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Paterno still eager despite 3-9 season

Joe Paterno is spending December in an unusual way -- recruiting
and preparing for holiday visits from his grandchildren instead of
gearing up for a bowl game.

Coming off his worst season ever as a coach at Penn State,
Paterno has no plans to retire. He still has some lofty goals he
wants to achieve.

"I've coached undefeated football teams in the '60s, '70s, '80s
and '90s. That's four decades that I've had undefeated teams,"
Paterno said Friday, two days before he turns 77. "We had a shot
at the national championship in every single one of those decades.

"I want to do it for five decades. Every year that's what I
want to do. I really thought we had a legitimate shot at it last
year and I'm working my butt off to give us a chance to get it done
before I get out of it. I understand what it takes to get it done
and I know how to get it done."

Penn State finished a miserable season with a 3-9 record, 1-7 in
the Big Ten. It was the third time in the last four years the
Nittany Lions had a losing record, and just the fourth losing
season since Paterno joined the coaching staff in 1950.

The Nittany Lions set one ignominious record after another this
season. Nine losses were the most ever for a Penn State team,
breaking the record set during a 2-8 season in 1931. And Penn
State's three wins came against teams -- Temple, Kent State and
Indiana -- that went 8-28.

Penn State didn't win a road game for the first time since the
1936 season, and finished below .500 in the Big Ten for the first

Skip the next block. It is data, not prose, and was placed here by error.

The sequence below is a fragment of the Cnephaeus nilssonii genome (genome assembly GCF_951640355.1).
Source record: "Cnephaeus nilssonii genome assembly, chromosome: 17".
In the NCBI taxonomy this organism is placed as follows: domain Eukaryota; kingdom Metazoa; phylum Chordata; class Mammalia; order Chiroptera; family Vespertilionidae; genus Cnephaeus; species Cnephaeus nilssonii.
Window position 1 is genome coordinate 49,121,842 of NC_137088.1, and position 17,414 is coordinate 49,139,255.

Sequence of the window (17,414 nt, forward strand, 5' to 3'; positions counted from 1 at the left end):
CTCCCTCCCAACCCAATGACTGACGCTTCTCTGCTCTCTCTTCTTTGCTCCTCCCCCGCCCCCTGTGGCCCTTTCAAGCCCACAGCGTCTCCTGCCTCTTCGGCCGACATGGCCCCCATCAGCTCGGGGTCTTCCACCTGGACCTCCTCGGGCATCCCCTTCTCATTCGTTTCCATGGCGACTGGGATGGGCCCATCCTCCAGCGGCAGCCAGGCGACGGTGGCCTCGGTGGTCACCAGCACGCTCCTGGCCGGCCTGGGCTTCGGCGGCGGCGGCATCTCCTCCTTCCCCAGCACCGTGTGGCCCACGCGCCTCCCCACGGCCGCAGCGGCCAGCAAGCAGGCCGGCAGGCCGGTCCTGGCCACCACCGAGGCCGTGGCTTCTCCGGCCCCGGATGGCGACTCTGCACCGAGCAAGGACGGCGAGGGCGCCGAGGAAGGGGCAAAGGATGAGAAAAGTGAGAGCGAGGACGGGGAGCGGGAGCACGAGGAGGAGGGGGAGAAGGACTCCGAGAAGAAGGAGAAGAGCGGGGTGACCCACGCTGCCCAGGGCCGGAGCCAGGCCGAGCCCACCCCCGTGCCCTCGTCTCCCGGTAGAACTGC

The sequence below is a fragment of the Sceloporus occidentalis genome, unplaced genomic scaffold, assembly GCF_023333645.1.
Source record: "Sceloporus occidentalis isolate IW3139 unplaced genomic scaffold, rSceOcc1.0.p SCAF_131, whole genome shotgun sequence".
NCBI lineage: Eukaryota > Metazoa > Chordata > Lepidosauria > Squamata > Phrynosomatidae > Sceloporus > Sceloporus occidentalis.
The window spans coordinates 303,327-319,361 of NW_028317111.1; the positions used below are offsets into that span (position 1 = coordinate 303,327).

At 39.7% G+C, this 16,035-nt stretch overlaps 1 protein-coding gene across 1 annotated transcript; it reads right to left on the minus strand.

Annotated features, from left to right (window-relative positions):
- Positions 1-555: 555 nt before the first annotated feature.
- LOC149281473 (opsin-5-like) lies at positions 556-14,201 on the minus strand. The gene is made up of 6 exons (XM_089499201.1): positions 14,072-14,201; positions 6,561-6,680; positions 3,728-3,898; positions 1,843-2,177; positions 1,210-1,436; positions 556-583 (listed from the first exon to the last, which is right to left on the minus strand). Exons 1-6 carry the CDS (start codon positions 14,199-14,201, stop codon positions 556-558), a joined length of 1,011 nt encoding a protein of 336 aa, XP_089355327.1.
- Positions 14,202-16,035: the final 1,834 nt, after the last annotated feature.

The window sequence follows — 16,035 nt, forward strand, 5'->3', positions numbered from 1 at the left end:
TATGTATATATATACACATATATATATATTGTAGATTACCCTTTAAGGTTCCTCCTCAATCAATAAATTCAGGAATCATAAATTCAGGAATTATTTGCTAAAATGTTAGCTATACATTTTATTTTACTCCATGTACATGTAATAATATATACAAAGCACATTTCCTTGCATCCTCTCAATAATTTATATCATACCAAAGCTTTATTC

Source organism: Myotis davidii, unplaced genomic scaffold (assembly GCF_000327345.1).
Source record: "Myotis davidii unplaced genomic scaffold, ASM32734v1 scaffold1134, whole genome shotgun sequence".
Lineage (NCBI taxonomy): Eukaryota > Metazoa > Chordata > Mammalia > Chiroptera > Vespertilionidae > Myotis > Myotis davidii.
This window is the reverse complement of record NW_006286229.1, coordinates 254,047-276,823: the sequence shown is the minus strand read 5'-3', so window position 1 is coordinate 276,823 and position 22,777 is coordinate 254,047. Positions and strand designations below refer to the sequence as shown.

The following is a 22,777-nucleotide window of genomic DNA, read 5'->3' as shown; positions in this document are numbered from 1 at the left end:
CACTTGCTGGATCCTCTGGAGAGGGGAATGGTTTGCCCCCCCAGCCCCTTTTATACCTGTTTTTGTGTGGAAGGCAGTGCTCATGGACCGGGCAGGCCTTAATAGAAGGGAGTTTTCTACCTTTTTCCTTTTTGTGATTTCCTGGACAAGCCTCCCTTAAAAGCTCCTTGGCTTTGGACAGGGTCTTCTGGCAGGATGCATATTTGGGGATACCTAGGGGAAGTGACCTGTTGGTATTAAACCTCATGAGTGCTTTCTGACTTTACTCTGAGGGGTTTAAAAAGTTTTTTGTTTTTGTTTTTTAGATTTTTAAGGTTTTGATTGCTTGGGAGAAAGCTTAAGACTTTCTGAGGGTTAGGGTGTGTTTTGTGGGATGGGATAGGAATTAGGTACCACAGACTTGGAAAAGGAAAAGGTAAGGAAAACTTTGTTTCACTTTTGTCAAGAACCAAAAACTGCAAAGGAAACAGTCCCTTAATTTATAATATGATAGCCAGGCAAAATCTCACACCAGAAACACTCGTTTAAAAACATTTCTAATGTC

time since joining the conference for the 1993 season. The Nittany
Lions finished tied for ninth in a league they expected to dominate
when they joined a decade ago.

"I don't know about physically, but it took a lot out of me
mentally," Paterno said. "Nobody likes to lose and this team lost
more than any other I've been around. But I feel great now. I have
a little bit of a flu, but other than that, I feel great.

"We expect to have a lot of good players returning and
recruiting has gone well. Now can I do it for another 10 years? I
don't know. When you're 90, it's kind of tough to be a football
coach."

Paterno came to Penn State 53 years ago as an assistant to Rip
Engle, then took over as head coach in 1966. His career record is
339-109-3. Earlier this year, Florida State coach Bobby Bowden
passed Paterno as the coach with the most major-college wins, a
record Paterno took two years ago from the late Paul "Bear"
Bryant.

Penn State's season was marred by an unprecedented number of
player arrests that provided a constant distraction throughout the
year.

The first, and worst, of a series of off-field troubles came
last spring when Anwar Phillips was arrested and charged with
sexually assaulting a female student on campus. A jury over the
summer found him innocent, but when the details were made public in
the spring Paterno was vilified for allowing Phillips to play in
the Capital One Bowl, two weeks after Phillips had been expelled
from the university.

During the summer and fall, seven more current and former
players were arrested or cited, including redshirt freshman Maurice
Humphrey, the team's No. 2 receiver. On the day after the season
ended, Humphrey was charged with aggravated assault, simple
assault, harassment and criminal mischief for an alleged on-campus
assault. He was temporarily expelled from the university earlier
this month.

"Maurice has some problems," Paterno said, adding he didn't
expect Humphrey to play next season. "He's a good kid. I don't
approve of what he did."

In his 38 seasons as coach, Paterno has led Penn State to two
national championships (1982, 1986), four title games, seven
undefeated, untied regular seasons and 31 bowl games (20-10-1).